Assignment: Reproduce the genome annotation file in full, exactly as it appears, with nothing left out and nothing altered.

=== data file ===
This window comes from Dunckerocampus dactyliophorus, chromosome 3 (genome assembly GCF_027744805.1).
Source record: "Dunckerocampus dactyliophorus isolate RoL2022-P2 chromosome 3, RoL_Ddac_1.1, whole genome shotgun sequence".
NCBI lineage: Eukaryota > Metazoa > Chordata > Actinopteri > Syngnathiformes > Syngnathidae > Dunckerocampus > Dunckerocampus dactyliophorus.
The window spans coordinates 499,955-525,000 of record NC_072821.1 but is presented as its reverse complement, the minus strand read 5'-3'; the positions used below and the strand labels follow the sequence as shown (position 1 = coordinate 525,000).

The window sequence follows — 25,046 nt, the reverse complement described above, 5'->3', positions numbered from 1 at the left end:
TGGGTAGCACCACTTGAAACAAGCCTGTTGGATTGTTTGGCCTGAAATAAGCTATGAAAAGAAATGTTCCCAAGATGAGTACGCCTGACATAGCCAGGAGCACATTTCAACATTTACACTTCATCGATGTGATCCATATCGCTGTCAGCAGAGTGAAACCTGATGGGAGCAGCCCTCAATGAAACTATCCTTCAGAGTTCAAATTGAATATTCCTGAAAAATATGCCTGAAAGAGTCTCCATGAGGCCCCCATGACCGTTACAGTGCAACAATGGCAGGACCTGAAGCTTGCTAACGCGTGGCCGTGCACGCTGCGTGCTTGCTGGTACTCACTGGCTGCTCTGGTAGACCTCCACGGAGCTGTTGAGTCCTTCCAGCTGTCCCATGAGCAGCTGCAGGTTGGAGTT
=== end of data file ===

This window comes from Dunckerocampus dactyliophorus, chromosome 3 (genome assembly GCF_027744805.1).
Source record: "Dunckerocampus dactyliophorus isolate RoL2022-P2 chromosome 3, RoL_Ddac_1.1, whole genome shotgun sequence".
NCBI lineage: Eukaryota > Metazoa > Chordata > Actinopteri > Syngnathiformes > Syngnathidae > Dunckerocampus > Dunckerocampus dactyliophorus.
The window spans coordinates 499,955-525,000 of record NC_072821.1 but is presented as its reverse complement, the minus strand read 5'-3'; the positions used below and the strand labels follow the sequence as shown (position 1 = coordinate 525,000).

The window sequence follows — 25,046 nt, the reverse complement described above, 5'->3', positions numbered from 1 at the left end:
TGGGTAGCACCACTTGAAACAAGCCTGTTGGATTGTTTGGCCTGAAATAAGCTATGAAAAGAAATGTTCCCAAGATGAGTACGCCTGACATAGCCAGGAGCACATTTCAACATTTACACTTCATCGATGTGATCCATATCGCTGTCAGCAGAGTGAAACCTGATGGGAGCAGCCCTCAATGAAACTATCCTTCAGAGTTCAAATTGAATATTCCTGAAAAATATGCCTGAAAGAGTCTCCATGAGGCCCCCATGACCGTTACAGTGCAACAATGGCAGGACCTGAAGCTTGCTAACGCGTGGCCGTGCACGCTGCGTGCTTGCTGGTACTCACTGGCTGCTCTGGTAGACCTCCACGGAGCTGTTGAGTCCTTCCAGCTGTCCCATGAGCAGCTGCAGGTTGGAGTT